On a mission to lower the achievement gap that systematically keeps low-income and minority students off-track for entry to four-year colleges and prosperous careers, Bowdoin alum, JP Hernandez ’04, founded American Dream Clean. The company is both a commercial cleaning agency and a social enterprise company. It aims to provide its employees with the resources necessary to ensure that their children are able to graduate from a competitive college. 

Hernandez spent his time at Bowdoin as a Government and Legal Studies major and History minor, a two-sport athlete and a regular volunteer with children of all ages. He was a volunteer for the YMCA and worked with Breakthrough Collaborative, a summer program for highly motivated underserved middle and high school students that helps them on the path to college. It was during those experiences that Hernandez started noticing the challenges that low-income and minority students face academically. 

Hernandez noted that a college education can positively impact many aspects of a person’s life. 
“How happy you are with your life is very wrapped up in the whole thing. So to be able to be creating this path... it’s a beautiful thing,” Hernandez said in a video interview with the Orient. 
“It’s like winning a lottery ticket,” he added.  

Hernandez did not know he wanted to become involved in education immediately after leaving Bowdoin. Working as a paralegal and for a hedge fund called Bridgewater after graduation, he picked up many of the skills he would later use in founding his company. With the idea floating around in his head for 10 years, Hernandez hit a crossroads.

“Either you’re going to stay at Bridgewater forever or you’re going to do what you always intended to do,” he said.

In 2014, Hernandez founded American Dream Clean. The commercial cleaning company is committed to providing tutoring, mentoring and after school or summer school programs to the children of the people they employ.

According to Hernandez, the success of the business relies on the relationship and dedication that the tutors have with their students. 

Inspired by the company’s mission, Alana Luzzio ’17, decided to become a tutor with American Dream Clean this past year.

Although she had no previous experience in tutoring, she reached out to Hernandez over email and expressed her interest.

“I think that if more Bowdoin students knew about the program they would definitely be into being tutors,” said Luzzio

Luzzio spends time each week not only working closely with her students but also creating lessons plans and curriculums to best guide them towards success. She focuses on being able to connect with her students on a personal level.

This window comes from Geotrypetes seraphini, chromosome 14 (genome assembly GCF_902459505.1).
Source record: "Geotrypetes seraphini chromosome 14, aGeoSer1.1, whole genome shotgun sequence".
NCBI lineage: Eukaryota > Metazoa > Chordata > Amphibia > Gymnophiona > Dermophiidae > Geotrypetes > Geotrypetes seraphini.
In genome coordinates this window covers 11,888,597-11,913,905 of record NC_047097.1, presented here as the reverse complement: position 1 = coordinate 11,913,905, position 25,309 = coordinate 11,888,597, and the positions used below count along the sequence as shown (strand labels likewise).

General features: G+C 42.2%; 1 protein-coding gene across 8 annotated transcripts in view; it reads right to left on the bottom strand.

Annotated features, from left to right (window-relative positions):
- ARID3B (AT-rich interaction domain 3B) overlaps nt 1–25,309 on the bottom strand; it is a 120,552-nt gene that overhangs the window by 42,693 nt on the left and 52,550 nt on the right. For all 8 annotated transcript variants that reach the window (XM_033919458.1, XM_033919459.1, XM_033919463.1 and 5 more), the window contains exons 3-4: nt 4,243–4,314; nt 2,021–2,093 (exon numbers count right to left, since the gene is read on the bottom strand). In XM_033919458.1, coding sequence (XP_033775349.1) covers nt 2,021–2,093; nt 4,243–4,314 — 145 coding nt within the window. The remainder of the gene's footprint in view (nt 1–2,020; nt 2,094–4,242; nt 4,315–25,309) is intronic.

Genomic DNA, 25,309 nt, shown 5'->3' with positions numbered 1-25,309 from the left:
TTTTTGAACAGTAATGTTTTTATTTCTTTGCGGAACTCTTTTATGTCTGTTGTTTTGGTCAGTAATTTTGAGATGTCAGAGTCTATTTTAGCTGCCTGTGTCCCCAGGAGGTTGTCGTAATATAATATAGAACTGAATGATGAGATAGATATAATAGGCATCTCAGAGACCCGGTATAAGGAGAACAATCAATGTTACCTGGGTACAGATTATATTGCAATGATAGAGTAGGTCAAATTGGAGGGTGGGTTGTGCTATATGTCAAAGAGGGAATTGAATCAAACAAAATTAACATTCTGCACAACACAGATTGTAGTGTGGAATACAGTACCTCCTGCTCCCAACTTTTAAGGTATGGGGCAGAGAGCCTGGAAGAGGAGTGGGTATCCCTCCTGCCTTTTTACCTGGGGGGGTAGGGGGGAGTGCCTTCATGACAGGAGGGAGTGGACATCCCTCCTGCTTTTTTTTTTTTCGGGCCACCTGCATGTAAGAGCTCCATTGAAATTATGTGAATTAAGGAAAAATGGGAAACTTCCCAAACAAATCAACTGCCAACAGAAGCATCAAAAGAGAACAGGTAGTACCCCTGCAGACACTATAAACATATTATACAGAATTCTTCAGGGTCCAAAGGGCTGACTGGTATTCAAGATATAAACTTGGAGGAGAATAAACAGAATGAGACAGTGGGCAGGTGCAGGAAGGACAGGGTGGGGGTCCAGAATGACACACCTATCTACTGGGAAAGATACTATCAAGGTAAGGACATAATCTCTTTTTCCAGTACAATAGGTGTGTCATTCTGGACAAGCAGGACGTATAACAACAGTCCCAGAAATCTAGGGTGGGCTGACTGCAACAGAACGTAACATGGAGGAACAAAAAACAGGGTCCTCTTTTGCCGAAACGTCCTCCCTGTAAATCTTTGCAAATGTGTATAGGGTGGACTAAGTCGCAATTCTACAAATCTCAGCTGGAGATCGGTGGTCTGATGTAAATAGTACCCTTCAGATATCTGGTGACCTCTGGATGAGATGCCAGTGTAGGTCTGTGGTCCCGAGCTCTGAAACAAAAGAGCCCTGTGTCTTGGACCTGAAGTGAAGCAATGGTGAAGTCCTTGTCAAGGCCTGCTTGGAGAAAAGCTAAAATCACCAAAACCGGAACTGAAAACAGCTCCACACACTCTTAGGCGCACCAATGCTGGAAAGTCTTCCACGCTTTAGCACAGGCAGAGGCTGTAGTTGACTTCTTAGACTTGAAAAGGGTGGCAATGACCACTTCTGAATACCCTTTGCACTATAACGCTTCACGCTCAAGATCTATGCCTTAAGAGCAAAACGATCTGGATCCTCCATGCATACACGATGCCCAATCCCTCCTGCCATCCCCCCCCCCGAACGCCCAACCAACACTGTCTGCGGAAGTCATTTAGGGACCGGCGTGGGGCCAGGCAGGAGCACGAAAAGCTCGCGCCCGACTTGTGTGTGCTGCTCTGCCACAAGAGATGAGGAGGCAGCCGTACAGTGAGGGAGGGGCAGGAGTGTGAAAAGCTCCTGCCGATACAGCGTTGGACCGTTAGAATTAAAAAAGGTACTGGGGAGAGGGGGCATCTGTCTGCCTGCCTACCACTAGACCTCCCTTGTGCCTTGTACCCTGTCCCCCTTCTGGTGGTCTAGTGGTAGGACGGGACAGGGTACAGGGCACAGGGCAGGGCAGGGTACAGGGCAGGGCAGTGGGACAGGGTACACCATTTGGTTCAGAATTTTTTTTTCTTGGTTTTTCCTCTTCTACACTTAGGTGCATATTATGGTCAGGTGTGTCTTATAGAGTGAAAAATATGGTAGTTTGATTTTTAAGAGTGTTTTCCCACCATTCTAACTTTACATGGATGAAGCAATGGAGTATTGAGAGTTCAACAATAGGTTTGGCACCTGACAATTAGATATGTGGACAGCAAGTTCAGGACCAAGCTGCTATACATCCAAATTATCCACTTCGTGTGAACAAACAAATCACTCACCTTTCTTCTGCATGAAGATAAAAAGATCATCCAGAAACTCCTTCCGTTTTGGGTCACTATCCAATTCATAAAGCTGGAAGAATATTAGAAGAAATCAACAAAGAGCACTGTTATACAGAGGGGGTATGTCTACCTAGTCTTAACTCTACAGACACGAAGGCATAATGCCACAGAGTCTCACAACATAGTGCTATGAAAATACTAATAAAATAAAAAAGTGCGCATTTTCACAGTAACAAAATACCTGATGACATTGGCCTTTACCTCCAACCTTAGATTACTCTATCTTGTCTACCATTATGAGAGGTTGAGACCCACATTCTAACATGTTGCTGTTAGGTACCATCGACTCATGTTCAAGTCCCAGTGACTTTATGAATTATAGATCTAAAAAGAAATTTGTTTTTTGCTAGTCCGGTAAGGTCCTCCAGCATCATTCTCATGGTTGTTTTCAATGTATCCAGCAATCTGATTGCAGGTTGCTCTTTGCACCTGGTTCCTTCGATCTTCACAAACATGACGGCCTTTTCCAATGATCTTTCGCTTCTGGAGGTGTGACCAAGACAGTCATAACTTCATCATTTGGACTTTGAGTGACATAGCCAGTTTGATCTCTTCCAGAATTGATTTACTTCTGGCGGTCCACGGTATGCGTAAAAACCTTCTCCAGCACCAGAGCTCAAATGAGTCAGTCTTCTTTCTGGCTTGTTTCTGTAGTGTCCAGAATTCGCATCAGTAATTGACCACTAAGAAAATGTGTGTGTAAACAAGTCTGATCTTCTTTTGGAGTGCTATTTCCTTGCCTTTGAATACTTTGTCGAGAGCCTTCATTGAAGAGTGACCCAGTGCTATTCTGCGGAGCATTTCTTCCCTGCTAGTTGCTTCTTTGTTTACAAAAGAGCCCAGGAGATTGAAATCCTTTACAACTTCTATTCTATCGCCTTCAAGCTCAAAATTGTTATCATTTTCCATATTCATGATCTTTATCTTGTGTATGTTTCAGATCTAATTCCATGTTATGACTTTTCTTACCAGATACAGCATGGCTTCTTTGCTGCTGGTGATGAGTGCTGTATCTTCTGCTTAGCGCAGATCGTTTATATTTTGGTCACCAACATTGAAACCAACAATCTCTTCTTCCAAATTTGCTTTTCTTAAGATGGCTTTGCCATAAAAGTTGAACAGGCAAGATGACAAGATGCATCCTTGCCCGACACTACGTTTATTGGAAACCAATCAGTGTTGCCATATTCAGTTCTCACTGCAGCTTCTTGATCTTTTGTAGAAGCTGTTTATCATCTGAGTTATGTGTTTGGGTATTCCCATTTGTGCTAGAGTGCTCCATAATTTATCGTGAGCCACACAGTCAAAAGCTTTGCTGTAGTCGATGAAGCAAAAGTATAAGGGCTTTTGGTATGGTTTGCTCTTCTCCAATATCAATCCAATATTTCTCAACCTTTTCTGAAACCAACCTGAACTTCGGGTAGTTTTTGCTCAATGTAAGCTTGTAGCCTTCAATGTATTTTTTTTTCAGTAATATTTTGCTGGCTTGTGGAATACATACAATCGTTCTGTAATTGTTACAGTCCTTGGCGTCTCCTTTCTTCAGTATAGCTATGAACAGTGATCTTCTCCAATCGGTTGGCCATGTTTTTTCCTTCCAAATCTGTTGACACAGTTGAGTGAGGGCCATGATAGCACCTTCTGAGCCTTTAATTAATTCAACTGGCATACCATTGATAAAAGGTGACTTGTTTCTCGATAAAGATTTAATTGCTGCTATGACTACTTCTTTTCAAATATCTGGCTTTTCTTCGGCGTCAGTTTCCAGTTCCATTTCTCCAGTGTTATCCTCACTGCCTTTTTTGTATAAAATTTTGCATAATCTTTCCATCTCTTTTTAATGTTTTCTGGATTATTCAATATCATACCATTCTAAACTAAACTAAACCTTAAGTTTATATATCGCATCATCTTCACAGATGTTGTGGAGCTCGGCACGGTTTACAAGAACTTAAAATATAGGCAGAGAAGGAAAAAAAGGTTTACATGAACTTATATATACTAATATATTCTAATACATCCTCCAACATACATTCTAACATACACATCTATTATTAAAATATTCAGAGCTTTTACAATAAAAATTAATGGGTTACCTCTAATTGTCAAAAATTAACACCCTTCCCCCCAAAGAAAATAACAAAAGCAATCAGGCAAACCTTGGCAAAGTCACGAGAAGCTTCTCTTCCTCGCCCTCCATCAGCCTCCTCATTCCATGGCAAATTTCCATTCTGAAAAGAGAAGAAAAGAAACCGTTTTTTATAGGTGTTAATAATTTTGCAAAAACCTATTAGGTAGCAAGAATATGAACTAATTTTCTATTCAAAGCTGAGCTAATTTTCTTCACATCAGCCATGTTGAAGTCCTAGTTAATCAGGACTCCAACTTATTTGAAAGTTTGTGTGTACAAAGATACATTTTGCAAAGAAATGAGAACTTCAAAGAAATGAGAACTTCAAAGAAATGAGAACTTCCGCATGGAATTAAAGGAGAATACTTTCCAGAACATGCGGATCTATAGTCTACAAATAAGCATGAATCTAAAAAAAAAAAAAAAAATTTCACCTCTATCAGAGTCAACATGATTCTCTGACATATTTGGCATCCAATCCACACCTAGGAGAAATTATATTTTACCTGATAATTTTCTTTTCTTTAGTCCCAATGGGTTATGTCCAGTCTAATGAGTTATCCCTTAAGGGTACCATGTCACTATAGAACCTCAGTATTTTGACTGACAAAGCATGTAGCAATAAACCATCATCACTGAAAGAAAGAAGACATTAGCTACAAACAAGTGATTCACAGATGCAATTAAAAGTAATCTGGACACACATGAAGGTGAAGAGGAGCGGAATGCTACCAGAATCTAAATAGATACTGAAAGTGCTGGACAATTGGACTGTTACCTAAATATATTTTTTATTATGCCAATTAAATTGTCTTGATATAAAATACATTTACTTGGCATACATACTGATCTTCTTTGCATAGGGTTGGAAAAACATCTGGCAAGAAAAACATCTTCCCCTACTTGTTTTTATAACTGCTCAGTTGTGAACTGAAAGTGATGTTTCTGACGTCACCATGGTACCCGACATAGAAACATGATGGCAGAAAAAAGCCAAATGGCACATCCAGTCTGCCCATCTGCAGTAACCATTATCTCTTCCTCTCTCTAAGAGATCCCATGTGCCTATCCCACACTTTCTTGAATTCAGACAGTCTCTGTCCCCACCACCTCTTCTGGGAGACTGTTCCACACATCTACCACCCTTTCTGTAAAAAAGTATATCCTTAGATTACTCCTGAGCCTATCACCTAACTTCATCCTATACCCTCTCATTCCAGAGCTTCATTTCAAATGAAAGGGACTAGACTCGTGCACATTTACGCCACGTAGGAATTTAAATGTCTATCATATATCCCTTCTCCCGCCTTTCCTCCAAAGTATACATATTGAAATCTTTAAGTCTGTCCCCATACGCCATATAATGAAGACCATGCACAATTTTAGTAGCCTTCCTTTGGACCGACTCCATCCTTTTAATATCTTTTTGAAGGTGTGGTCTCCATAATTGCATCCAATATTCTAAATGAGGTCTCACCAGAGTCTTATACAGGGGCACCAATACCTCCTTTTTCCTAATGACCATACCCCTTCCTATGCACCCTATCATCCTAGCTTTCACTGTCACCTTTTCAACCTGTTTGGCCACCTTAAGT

“I tutor once a week usually for an hour or an hour and half, but I always tell them if they need me they can text me, and I’m available anytime,” said Luzzio. “I’ll always pick up the phone.”
While Hernandez acknowledged the importance of increasing test scores and grades, he also hopes that the kids can begin to relate to their tutors and visualize themselves as college students. 

Hernandez’s end goal is for the kids of all of his employees to be on track for college and future careers. He also hopes that more companies like his own become mission-driven. 
“You could take the best of what a business can do and what a nonprofit can do and put them together to something that’s greater than the sum of the parts,” said Hernandez.

Combining the driving missions of nonprofits with the global reach of businesses ensures widespread social impact. Because the cleaning industry, according to Hernandez, faces a 300 percent annual turnover rate in its employees, Hernandez believes he is able to retain his employees and remain a competitive force in the market because of his social enterprise model. 
“If you want to beat me, you have to find someone who is going to work harder for you,” said Hernandez.

He hopes that millennials will deviate from the standard set by older generations that encourages social change through a “learn, earn, return” model.   

“I’m seeing again and again that there is real genuine interest in, ‘How do I have a life of meaningful work from day one?’” said Hernandez.
Hernandez has a message for students aspiring to make social change and achieve earnings in a capitalist world.

“Social enterprise is becoming a mainstream thing… it’s a different and better world,” he said. “I would encourage students who are wrestling with this problem that there’s hope.”

Students interested in getting involved with American Dream Clean can email Hernandez at JP.Hernandez@americandreamclean.com.